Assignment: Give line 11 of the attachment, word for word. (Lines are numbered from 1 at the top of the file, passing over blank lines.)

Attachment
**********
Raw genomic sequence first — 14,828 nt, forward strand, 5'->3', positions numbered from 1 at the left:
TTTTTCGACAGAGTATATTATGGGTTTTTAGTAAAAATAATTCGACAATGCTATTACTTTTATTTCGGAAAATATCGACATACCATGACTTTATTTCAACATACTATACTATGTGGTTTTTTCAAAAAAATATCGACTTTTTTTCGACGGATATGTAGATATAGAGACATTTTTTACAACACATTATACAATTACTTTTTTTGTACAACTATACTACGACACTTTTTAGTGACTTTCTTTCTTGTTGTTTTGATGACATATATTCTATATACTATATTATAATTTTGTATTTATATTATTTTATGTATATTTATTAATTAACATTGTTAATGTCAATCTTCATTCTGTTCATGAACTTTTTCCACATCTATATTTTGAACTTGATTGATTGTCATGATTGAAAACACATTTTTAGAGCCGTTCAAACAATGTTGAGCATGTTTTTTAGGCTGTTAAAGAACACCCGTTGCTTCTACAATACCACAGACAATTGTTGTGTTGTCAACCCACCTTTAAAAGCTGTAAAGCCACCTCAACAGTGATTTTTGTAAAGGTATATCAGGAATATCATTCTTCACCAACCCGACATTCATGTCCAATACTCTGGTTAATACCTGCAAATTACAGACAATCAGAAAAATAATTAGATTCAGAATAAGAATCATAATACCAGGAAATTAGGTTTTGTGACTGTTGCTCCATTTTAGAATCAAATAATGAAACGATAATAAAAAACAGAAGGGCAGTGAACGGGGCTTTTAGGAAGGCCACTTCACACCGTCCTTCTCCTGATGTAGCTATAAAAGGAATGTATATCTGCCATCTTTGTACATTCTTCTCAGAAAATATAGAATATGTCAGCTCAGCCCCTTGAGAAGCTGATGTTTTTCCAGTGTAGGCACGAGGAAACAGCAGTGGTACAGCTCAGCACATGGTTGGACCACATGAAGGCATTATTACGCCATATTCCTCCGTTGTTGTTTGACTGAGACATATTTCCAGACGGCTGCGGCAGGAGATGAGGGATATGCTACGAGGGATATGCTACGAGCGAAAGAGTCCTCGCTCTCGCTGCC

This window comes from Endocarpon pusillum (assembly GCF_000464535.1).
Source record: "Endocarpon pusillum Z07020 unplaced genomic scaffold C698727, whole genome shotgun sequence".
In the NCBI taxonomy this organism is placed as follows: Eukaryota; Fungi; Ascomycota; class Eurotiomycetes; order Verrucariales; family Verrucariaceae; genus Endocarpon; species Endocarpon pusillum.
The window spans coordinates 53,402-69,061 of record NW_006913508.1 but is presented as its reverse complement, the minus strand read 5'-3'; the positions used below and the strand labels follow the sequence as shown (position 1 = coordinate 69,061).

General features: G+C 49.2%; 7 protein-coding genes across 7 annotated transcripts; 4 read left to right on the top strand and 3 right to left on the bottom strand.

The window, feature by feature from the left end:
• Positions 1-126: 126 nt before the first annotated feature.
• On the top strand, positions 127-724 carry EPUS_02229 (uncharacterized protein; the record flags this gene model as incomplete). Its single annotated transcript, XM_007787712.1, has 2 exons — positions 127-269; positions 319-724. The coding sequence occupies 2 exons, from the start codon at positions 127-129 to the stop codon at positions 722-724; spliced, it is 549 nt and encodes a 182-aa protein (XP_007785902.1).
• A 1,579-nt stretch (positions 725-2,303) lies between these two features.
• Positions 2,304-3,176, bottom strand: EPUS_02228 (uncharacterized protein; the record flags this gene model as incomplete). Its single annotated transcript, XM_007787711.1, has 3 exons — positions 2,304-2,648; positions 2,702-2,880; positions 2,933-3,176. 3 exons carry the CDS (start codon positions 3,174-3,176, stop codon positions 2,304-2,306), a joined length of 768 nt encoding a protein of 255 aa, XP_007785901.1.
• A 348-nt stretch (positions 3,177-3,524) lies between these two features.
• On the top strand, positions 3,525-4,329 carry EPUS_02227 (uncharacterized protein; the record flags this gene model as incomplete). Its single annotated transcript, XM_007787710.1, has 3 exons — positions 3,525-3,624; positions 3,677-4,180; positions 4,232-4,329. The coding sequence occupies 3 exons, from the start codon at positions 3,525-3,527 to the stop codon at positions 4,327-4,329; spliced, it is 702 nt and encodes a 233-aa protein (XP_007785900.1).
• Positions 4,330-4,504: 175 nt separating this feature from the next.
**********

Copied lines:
• A 1,579-nt stretch (positions 725-2,303) lies between these two features.